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Date:   Wed, 2 Feb 2022 22:42:34 +0000
From:   David Laight <David.Laight@...LAB.COM>
To:     'Rasmus Villemoes' <rasmus.villemoes@...vas.dk>,
        'Kees Cook' <keescook@...omium.org>,
        Jonathan Corbet <corbet@....net>
CC:     Linus Torvalds <torvalds@...ux-foundation.org>,
        Martin Uecker <Martin.Uecker@....uni-goettingen.de>,
        Ingo Molnar <mingo@...nel.org>,
        Miguel Ojeda <miguel.ojeda.sandonis@...il.com>,
        Rikard Falkeborn <rikard.falkeborn@...il.com>,
        Arnd Bergmann <arnd@...db.de>,
        "linux-doc@...r.kernel.org" <linux-doc@...r.kernel.org>,
        Tetsuo Handa <penguin-kernel@...ove.SAKURA.ne.jp>,
        Andrew Morton <akpm@...ux-foundation.org>,
        Andy Shevchenko <andy.shevchenko@...il.com>,
        Nick Desaulniers <ndesaulniers@...gle.com>,
        "Gustavo A. R. Silva" <gustavoars@...nel.org>,
        "linux-kernel@...r.kernel.org" <linux-kernel@...r.kernel.org>,
        "linux-hardening@...r.kernel.org" <linux-hardening@...r.kernel.org>
Subject: RE: [PATCH] linux/const.h: Explain how __is_constexpr() works

From: Rasmus Villemoes
> Sent: 02 February 2022 20:44
> 
> On 02/02/2022 17.19, David Laight wrote:
> > From: Kees Cook
> >> Sent: 31 January 2022 20:44
> >>
> >> The __is_constexpr() macro is dark magic. Shed some light on it with
> >> a comment to explain how and why it works.
> >>
> > ...
> >> diff --git a/include/linux/const.h b/include/linux/const.h
> >> index 435ddd72d2c4..7122d6a1f8ce 100644
> >> --- a/include/linux/const.h
> >> +++ b/include/linux/const.h
> >> @@ -7,6 +7,30 @@
> >>   * This returns a constant expression while determining if an argument is
> >>   * a constant expression, most importantly without evaluating the argument.
> >>   * Glory to Martin Uecker <Martin.Uecker@....uni-goettingen.de>
> >> + *
> >> + * Details:
> >> + * - sizeof() is an integer constant expression, and does not evaluate the
> >> + *   value of its operand; it only examines the type of its operand.
> >> + * - The results of comparing two integer constant expressions is also
> >> + *   an integer constant expression.
> >> + * - The use of literal "8" is to avoid warnings about unaligned pointers;
> >> + *   these could otherwise just be "1"s.
> >> + * - (long)(x) is used to avoid warnings about 64-bit types on 32-bit
> >> + *   architectures.
> >> + * - The C standard defines an "integer constant expression" as different
> >> + *   from a "null pointer constant" (an integer constant 0 pointer).
> >> + * - The conditional operator ("... ? ... : ...") returns the type of the
> >> + *   operand that isn't a null pointer constant. This behavior is the
> >> + *   central mechanism of the macro.
> >> + * - If (x) is an integer constant expression, then the "* 0l" resolves it
> >> + *   into a null pointer constant, which forces the conditional operator
> >> + *   to return the type of the last operand: "(int *)".
> >> + * - If (x) is not an integer constant expression, then the type of the
> >> + *   conditional operator is from the first operand: "(void *)".
> >> + * - sizeof(int) == 4 and sizeof(void) == 1.
> >> + * - The ultimate comparison to "sizeof(int)" chooses between either:
> >> + *     sizeof(*((int *) (8)) == sizeof(int)   (x was a constant expression)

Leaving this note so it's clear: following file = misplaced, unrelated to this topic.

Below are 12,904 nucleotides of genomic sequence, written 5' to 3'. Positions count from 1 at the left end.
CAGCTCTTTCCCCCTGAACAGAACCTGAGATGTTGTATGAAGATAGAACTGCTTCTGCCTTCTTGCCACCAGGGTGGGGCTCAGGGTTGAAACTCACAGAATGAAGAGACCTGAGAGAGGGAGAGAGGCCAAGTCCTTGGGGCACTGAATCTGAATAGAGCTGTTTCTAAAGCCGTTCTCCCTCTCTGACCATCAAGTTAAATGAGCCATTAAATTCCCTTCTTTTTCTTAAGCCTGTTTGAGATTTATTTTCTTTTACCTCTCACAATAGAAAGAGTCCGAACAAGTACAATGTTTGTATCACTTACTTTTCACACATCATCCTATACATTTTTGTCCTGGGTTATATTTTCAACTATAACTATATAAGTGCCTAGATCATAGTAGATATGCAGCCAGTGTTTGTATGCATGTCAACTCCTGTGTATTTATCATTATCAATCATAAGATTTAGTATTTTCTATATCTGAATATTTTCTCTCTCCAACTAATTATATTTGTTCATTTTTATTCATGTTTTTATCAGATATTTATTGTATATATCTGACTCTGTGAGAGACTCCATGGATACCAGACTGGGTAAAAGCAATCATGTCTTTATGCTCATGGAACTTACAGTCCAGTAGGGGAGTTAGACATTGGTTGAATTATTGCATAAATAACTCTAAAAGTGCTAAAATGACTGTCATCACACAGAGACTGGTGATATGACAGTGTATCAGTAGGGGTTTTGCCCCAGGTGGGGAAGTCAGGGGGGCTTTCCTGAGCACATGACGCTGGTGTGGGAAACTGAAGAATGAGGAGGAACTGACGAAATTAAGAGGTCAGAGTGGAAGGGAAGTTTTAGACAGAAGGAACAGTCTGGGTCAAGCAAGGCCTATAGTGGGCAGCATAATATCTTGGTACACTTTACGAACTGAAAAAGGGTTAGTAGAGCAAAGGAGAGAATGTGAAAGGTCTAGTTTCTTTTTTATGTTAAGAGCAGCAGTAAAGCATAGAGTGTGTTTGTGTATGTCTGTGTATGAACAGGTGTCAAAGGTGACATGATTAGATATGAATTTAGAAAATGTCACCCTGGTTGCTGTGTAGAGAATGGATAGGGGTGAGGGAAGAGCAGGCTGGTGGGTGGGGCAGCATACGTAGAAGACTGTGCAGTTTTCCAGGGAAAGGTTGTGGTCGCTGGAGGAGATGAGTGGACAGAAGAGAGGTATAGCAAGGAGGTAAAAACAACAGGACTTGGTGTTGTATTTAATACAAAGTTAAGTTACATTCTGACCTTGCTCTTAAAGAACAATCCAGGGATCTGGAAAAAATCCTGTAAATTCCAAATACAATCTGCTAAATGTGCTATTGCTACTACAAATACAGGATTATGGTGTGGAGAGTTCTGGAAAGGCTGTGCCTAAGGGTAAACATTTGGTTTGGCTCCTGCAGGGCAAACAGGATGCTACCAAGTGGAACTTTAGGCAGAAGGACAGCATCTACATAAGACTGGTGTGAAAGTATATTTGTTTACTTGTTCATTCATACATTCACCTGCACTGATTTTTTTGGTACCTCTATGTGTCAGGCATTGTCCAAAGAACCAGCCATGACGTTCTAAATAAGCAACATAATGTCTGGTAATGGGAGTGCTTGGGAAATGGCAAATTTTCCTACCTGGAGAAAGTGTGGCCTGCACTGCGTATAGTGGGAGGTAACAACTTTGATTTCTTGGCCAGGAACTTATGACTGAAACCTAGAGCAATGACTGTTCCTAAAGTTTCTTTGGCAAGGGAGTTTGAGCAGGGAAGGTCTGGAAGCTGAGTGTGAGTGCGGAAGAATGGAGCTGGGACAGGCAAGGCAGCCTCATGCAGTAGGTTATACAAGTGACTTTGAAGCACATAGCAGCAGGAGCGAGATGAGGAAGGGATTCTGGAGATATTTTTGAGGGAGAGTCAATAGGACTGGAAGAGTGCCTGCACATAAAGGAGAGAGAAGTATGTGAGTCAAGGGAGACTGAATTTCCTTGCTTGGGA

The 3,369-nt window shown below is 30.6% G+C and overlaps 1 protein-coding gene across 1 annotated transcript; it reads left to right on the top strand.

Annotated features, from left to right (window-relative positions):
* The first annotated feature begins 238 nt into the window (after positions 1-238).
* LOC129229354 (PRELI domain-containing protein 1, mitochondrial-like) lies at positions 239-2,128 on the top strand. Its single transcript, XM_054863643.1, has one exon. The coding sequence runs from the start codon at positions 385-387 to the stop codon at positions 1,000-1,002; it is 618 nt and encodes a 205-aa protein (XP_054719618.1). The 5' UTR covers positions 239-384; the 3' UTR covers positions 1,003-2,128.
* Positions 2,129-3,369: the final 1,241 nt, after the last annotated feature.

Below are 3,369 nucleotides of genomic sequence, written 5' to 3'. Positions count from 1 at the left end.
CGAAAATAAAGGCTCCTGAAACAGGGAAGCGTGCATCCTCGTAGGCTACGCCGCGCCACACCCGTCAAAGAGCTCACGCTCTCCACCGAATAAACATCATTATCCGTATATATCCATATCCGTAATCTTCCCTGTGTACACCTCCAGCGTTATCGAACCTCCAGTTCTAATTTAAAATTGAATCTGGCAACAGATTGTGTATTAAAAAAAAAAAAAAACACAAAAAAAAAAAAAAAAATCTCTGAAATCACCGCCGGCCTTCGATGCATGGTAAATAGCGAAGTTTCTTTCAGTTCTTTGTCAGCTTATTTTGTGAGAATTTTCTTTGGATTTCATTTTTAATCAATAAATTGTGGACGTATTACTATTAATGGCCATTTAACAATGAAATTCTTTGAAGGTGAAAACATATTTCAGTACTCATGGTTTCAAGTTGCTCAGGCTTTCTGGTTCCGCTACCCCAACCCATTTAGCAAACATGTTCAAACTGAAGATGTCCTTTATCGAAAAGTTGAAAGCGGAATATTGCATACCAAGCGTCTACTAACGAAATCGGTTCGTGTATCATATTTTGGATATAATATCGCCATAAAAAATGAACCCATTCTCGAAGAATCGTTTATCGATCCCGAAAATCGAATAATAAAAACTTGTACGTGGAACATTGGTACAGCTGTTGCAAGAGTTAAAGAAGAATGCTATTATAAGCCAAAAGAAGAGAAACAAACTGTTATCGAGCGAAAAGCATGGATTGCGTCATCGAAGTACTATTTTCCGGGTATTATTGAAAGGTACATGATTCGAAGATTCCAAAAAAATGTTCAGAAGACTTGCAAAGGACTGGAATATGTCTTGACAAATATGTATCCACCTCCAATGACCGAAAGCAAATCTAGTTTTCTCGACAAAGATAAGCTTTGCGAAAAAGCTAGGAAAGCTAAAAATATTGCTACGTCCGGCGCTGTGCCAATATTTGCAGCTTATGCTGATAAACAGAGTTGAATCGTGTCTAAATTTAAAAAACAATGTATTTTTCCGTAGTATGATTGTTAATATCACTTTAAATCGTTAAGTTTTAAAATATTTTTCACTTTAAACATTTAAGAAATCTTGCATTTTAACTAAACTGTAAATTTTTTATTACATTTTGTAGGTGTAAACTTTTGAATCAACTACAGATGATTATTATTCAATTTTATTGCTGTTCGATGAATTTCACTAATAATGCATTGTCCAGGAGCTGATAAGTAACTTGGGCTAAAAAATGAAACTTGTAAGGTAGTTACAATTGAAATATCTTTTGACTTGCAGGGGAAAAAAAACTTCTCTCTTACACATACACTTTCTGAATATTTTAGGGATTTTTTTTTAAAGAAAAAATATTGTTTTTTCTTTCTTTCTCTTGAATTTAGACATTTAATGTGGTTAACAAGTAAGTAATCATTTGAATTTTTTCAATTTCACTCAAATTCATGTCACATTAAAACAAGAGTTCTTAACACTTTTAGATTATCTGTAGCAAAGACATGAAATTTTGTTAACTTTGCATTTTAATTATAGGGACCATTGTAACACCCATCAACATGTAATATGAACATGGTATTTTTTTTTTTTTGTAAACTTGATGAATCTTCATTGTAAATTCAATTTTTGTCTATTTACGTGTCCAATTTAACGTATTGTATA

> >> + *     sizeof(*((void *)(8)) == sizeof(void)  (x was not a constant expression)
> >>   */
> >>  #define __is_constexpr(x) \
> >>  	(sizeof(int) == sizeof(*(8 ? ((void *)((long)(x) * 0l)) : (int *)8)))
> >
> > This has been making my head hurt all day.
> > The above isn't really a true description - ?: doesn't work that way.
> > Try the following for size:
> >
> > - The conditional operator (?:) requires that both expressions have the
> >   the same type (after numeric promotions).
> 
> No. Please read 6.5.15.3 for the preconditions, and 6.5.15.5 and
> 6.5.15.6 for the rules governing the type of the whole expression.
> 
> >   The type of the result is a compile time constant and doesn't depend on any
> >   variables.
> 
> Yes, the type of any expression in C is known at compile time, and is
> determined via the rules in the C standard. I wouldn't call it a
> "compile time constant" though.
> 
> > - If the expressions have distinct non-NULL pointer types then they are both
> >   cast to (void *) and the result has type 'void *'.
> 
> Wrong.

gah server me right for using godbolt to test it.

> 
> > - A NULL pointer can be made from any integer constant expression that
> >   evaluates to 0, not just a literal 0.
> > - So the type of (0 ? (void *)(x) : (int *)8) is 'int *' if (x) is zero
> >   (because of the NULL) and (void *) otherwise because the pointer types
> >   don't match.
> 
> That's basically how this macro works, but "So" is not warranted as it
> does not follow from any of the previous, wrong, statements.
> 
> > You can test this by evaluating:
> > 	sizeof *(0 ? (float *)4 : (int *)4)
> 
> That's an ill-formed conditional operator, and gcc says as much even
> without any -Wall in effect.
> 
> warning: pointer type mismatch in conditional expression
>     8 |  return sizeof(*(0 ? (float *)4 : (int *)4));
> 
> 
> > This is 1 because of the implicit (void *) cast.
> 
> There is no such thing.

Ok let's try again...
The compiler needs to find a 'compatible type' either for:
	(void *)x	and	(int *)8
or for:
	(void *)0	and	(int *)8
In the former it is 'void *' and the latter 'int *' because the (void *)0
is NULL and thus a valid 'int *' pointer.

In any case suggesting that it is based on the value before the ? is bogus.

That is probably a reasonable description.

	David

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